The gross GST (Goods and Services Tax) revenue collected in July 2022 stood at ₹1,48,995 crore on better compliance, reporting, and steady economic recovery. The GST revenue collection for July is the 2nd highest ever and 28% higher than the revenues in the same month last year when the GST revenue stood at ₹1,16,393 crore. The GST revenue in June 2022 was ₹1,44,616 crore.

In FY23 so far, the gross GST collection has remained above the ₹1.40 lakh crore mark --the highest ₹1.67 lakh crore in April, ₹1.41 lakh crore in May, ₹1.45 lakh crore in June and ₹1.49 lakh crore in July. This is the sixth time the monthly GST collection crossed the ₹1.40-lakh-crore mark since the inception of GST.

The finance ministry data shows that of the entire collection of ₹1.48 lakh crore in July, ₹25,751 crore is CGST (Central Goods and Services Tax), ₹32,807 crore is SGST (State Goods and Services Tax), and ₹75887 crore (including ₹79,518 crore collected on import of goods) is IGST (Integrated Goods and Services Tax) and ₹995 crore was collected on the import of goods.

"During the month, revenues from import of goods were 48% higher and the revenues from domestic transaction, including import of services, are 22% higher than the revenues from these sources during the same month last year," says the finance ministry.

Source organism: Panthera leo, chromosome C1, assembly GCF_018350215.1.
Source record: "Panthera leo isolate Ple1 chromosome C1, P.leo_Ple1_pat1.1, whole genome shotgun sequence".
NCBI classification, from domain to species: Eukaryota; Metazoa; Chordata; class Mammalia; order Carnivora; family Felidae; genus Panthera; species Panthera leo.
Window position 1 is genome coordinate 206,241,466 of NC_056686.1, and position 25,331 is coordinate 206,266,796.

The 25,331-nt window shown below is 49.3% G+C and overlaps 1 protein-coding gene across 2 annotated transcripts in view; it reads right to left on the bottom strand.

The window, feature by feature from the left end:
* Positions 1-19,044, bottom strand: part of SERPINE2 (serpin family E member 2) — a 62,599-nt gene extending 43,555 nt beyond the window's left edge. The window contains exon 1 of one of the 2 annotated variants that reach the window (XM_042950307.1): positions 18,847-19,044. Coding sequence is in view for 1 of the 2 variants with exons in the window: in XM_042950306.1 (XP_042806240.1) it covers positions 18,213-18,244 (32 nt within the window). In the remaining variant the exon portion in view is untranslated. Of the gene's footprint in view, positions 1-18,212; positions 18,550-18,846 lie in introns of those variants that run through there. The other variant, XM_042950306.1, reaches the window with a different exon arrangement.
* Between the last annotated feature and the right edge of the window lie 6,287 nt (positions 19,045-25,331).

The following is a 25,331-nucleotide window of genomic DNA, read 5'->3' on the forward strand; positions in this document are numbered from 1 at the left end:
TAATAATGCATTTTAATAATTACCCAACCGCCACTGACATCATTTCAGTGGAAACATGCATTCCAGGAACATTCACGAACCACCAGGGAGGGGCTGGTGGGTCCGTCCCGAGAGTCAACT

Showing a steady increase, the monthly GST revenues have been more than ₹1.4 lakh crore for five months in a row now. The government data shows the GST revenue growth till July 2022 over the same period last year is 35%, and displays a very high buoyancy. "This is a clear impact of various measures taken by the (GST) Council in the past to ensure better compliance. Better reporting coupled with economic recovery has been having a positive impact on the GST revenues on a consistent basis," the ministry adds.

During June 2022, 7.45 crore e-way bills were generated, which was marginally higher than 7.36 crore in May 2022, shows the data.

In July, essential food items like atta, paneer, curd, rice, oats, organic food, pulses and bred were put under the 5% GST slab. Besides, hospital rooms with rent above ₹5,000 and ostomy appliances also attract 5% GST. Those staying at hotels also need to pay more as the GST Council implemented a 12% tax on hotel rooms offering tariffs of up to ₹1,000 per day. Items like charts and maps (atlases) are also taxed at 12% now. The government also charges 18% GST on tetra packs and on cheques issued by banks.

However, later finance minister Nirmala Sitharaman clarified that items like rice, pulses, wheat, flour, oats, maize and curd won’t attract any GST when sold loose. “Is this the first time such food articles are being taxed? No. States were collecting significant revenue from foodgrain in the pre-GST regime. Punjab alone collected more than ₹2,000 crore on food grain by way of purchase tax. UP collected ₹700 crore,” the finance minister added.

She said the Fitment Committee—consisting of officers from Rajasthan, West Bengal, Tamil Nadu, Bihar, Uttar Pradesh, Karnataka, Maharashtra, Haryana and Gujarat—had also examined this issue over several meetings and made its recommendations for changing the modalities to curb misuse.

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